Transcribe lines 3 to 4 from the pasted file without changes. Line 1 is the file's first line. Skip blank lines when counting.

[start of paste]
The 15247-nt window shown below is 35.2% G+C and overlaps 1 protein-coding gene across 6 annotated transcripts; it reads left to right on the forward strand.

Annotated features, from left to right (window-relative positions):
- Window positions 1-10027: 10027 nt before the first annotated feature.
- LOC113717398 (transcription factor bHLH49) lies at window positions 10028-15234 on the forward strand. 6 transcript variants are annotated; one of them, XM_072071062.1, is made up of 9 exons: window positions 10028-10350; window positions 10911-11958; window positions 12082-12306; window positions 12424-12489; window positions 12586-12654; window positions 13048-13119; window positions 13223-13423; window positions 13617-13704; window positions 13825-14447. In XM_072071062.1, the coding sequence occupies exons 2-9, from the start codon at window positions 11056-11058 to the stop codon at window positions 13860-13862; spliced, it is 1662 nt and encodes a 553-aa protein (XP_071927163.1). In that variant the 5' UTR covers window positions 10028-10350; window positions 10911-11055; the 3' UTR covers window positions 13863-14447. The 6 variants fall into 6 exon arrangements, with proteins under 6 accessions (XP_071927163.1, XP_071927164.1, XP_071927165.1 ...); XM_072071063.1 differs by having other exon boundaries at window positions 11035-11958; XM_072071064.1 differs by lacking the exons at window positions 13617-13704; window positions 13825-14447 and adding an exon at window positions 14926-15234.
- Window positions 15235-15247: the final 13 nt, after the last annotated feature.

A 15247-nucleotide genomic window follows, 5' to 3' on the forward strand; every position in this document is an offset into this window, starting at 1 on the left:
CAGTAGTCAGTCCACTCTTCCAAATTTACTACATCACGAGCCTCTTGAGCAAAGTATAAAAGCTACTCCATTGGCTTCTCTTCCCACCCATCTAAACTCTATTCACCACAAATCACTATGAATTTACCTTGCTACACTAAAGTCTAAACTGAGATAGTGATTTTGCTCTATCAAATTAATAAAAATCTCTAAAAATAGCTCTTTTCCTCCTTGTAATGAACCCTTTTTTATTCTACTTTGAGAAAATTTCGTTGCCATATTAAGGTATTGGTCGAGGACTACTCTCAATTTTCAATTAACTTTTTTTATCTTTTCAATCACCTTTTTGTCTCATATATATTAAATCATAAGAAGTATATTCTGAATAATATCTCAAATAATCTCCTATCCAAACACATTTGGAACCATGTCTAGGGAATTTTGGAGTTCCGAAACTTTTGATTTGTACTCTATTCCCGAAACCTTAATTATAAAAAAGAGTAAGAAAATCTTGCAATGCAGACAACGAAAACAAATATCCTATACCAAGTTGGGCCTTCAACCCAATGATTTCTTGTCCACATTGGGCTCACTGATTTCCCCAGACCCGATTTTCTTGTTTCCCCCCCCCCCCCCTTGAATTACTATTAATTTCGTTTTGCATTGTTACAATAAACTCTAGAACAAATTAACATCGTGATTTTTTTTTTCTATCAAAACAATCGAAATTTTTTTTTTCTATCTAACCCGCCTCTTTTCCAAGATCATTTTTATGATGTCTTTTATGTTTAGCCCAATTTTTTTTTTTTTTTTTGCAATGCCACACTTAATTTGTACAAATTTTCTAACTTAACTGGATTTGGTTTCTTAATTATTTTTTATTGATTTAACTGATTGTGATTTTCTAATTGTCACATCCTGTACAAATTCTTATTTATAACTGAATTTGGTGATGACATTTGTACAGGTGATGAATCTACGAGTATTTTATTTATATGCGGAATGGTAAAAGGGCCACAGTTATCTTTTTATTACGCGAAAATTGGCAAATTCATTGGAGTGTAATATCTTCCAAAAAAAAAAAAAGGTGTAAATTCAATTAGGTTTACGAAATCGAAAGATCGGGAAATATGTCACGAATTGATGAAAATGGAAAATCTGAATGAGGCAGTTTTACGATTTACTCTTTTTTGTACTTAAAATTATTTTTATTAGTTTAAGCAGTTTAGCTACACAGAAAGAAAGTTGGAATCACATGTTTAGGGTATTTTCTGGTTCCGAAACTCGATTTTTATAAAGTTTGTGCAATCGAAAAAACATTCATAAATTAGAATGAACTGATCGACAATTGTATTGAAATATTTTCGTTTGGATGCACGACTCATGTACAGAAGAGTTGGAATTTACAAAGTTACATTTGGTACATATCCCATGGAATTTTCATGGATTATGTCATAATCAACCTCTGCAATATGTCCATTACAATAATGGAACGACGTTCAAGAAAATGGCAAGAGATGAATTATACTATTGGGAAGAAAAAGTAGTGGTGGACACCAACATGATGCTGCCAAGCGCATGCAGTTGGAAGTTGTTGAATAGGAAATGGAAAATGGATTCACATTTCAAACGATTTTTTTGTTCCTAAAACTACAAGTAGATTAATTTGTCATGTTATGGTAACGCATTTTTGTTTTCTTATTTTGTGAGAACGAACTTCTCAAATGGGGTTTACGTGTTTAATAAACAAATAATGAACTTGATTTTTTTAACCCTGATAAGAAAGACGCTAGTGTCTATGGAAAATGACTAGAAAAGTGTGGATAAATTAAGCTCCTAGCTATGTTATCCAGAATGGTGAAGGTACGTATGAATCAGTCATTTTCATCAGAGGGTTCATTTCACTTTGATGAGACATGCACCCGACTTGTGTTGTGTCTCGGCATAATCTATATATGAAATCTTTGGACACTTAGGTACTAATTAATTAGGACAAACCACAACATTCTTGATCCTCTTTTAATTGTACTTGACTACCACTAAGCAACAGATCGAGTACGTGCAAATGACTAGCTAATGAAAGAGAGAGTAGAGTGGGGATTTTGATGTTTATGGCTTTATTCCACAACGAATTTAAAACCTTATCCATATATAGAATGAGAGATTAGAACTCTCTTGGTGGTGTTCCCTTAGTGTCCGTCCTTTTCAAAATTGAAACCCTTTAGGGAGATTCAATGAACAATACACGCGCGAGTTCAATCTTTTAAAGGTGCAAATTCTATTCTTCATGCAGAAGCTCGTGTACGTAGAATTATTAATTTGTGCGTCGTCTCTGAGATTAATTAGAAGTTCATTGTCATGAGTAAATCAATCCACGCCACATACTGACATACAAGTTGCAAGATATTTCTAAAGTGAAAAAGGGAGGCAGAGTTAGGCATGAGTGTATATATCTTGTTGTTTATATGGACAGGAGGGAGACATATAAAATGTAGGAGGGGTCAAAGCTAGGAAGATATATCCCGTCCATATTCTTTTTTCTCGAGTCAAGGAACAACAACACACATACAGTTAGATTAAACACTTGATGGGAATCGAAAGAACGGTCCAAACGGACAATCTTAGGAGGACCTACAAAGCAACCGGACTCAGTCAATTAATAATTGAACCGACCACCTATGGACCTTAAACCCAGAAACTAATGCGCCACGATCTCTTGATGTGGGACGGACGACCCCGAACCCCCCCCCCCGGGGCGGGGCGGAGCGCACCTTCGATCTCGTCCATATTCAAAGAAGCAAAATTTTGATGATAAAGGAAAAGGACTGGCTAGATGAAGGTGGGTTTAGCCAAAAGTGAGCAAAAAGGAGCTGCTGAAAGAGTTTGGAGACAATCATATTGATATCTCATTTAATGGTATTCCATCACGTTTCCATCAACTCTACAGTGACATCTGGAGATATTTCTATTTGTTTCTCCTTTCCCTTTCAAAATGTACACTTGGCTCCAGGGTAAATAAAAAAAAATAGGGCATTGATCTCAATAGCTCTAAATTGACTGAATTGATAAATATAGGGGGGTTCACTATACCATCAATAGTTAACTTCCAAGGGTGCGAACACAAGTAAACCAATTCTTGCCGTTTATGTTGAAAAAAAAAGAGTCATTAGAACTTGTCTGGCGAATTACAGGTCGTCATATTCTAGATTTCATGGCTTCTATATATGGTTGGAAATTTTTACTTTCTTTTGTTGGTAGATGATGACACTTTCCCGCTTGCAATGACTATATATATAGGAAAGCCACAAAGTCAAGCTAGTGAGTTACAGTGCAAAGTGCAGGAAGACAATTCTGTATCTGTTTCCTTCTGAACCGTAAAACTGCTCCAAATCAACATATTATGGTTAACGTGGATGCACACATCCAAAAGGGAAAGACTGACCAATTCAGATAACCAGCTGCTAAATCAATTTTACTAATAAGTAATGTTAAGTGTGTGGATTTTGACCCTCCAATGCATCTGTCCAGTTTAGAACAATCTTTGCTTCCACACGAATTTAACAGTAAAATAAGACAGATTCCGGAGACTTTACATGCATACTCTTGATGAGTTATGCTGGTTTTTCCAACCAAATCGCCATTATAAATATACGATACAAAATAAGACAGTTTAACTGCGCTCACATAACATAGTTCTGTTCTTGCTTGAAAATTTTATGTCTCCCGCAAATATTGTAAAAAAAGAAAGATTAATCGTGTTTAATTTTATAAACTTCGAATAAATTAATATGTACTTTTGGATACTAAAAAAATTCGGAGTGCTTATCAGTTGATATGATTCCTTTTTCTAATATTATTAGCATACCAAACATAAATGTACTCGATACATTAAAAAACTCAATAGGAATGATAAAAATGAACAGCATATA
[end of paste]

- Window positions 1-10027: 10027 nt before the first annotated feature.
- LOC113717398 (transcription factor bHLH49) lies at window positions 10028-15234 on the forward strand. 6 transcript variants are annotated; one of them, XM_072071062.1, is made up of 9 exons: window positions 10028-10350; window positions 10911-11958; window positions 12082-12306; window positions 12424-12489; window positions 12586-12654; window positions 13048-13119; window positions 13223-13423; window positions 13617-13704; window positions 13825-14447. In XM_072071062.1, the coding sequence occupies exons 2-9, from the start codon at window positions 11056-11058 to the stop codon at window positions 13860-13862; spliced, it is 1662 nt and encodes a 553-aa protein (XP_071927163.1). In that variant the 5' UTR covers window positions 10028-10350; window positions 10911-11055; the 3' UTR covers window positions 13863-14447. The 6 variants fall into 6 exon arrangements, with proteins under 6 accessions (XP_071927163.1, XP_071927164.1, XP_071927165.1 ...); XM_072071063.1 differs by having other exon boundaries at window positions 11035-11958; XM_072071064.1 differs by lacking the exons at window positions 13617-13704; window positions 13825-14447 and adding an exon at window positions 14926-15234.